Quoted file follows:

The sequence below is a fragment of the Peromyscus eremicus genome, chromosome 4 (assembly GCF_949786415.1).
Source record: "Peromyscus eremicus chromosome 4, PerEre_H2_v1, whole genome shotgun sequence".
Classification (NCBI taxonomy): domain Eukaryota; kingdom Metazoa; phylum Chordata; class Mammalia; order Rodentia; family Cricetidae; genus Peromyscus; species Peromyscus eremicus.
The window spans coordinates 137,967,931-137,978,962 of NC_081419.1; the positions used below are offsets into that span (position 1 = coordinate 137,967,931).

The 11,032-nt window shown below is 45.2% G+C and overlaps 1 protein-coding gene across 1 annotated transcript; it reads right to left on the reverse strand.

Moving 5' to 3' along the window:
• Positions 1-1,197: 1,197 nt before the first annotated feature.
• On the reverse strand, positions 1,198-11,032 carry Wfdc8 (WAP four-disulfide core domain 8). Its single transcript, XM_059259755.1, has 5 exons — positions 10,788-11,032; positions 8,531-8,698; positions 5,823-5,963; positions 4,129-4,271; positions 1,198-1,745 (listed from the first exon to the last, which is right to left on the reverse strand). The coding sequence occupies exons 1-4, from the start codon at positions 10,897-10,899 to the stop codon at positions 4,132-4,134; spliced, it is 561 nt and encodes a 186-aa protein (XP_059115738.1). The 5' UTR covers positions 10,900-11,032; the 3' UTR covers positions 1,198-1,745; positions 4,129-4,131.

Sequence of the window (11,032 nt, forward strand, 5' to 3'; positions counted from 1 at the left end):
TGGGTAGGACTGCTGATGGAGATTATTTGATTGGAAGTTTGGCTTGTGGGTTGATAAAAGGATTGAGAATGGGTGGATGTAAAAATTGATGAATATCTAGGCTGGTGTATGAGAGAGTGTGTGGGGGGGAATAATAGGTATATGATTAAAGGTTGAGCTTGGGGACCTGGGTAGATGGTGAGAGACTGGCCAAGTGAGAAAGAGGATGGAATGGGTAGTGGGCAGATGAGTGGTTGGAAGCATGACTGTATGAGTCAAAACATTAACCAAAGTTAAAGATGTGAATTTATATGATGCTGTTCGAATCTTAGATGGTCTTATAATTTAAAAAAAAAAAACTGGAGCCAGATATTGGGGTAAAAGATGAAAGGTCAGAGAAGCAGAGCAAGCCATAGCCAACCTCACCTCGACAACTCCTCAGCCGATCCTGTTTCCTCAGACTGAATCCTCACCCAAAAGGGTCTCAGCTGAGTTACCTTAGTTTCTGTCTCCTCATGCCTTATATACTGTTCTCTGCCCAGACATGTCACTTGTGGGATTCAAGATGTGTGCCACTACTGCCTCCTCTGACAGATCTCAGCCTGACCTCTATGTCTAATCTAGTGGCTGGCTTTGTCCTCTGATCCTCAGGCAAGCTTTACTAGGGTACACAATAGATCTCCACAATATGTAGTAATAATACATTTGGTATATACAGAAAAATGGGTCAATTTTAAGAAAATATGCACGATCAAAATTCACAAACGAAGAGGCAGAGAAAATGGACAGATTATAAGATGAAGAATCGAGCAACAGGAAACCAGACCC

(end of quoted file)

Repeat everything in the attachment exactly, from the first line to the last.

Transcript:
The sequence below is a fragment of the Peromyscus eremicus genome, chromosome 4 (assembly GCF_949786415.1).
Source record: "Peromyscus eremicus chromosome 4, PerEre_H2_v1, whole genome shotgun sequence".
Classification (NCBI taxonomy): domain Eukaryota; kingdom Metazoa; phylum Chordata; class Mammalia; order Rodentia; family Cricetidae; genus Peromyscus; species Peromyscus eremicus.
The window spans coordinates 137,967,931-137,978,962 of NC_081419.1; the positions used below are offsets into that span (position 1 = coordinate 137,967,931).

The 11,032-nt window shown below is 45.2% G+C and overlaps 1 protein-coding gene across 1 annotated transcript; it reads right to left on the reverse strand.

Moving 5' to 3' along the window:
• Positions 1-1,197: 1,197 nt before the first annotated feature.
• On the reverse strand, positions 1,198-11,032 carry Wfdc8 (WAP four-disulfide core domain 8). Its single transcript, XM_059259755.1, has 5 exons — positions 10,788-11,032; positions 8,531-8,698; positions 5,823-5,963; positions 4,129-4,271; positions 1,198-1,745 (listed from the first exon to the last, which is right to left on the reverse strand). The coding sequence occupies exons 1-4, from the start codon at positions 10,897-10,899 to the stop codon at positions 4,132-4,134; spliced, it is 561 nt and encodes a 186-aa protein (XP_059115738.1). The 5' UTR covers positions 10,900-11,032; the 3' UTR covers positions 1,198-1,745; positions 4,129-4,131.

Sequence of the window (11,032 nt, forward strand, 5' to 3'; positions counted from 1 at the left end):
TGGGTAGGACTGCTGATGGAGATTATTTGATTGGAAGTTTGGCTTGTGGGTTGATAAAAGGATTGAGAATGGGTGGATGTAAAAATTGATGAATATCTAGGCTGGTGTATGAGAGAGTGTGTGGGGGGGAATAATAGGTATATGATTAAAGGTTGAGCTTGGGGACCTGGGTAGATGGTGAGAGACTGGCCAAGTGAGAAAGAGGATGGAATGGGTAGTGGGCAGATGAGTGGTTGGAAGCATGACTGTATGAGTCAAAACATTAACCAAAGTTAAAGATGTGAATTTATATGATGCTGTTCGAATCTTAGATGGTCTTATAATTTAAAAAAAAAAAACTGGAGCCAGATATTGGGGTAAAAGATGAAAGGTCAGAGAAGCAGAGCAAGCCATAGCCAACCTCACCTCGACAACTCCTCAGCCGATCCTGTTTCCTCAGACTGAATCCTCACCCAAAAGGGTCTCAGCTGAGTTACCTTAGTTTCTGTCTCCTCATGCCTTATATACTGTTCTCTGCCCAGACATGTCACTTGTGGGATTCAAGATGTGTGCCACTACTGCCTCCTCTGACAGATCTCAGCCTGACCTCTATGTCTAATCTAGTGGCTGGCTTTGTCCTCTGATCCTCAGGCAAGCTTTACTAGGGTACACAATAGATCTCCACAATATGTAGTAATAATACATTTGGTATATACAGAAAAATGGGTCAATTTTAAGAAAATATGCACGATCAAAATTCACAAACGAAGAGGCAGAGAAAATGGACAGATTATAAGATGAAGAATCGAGCAACAGGAAACCAGACCC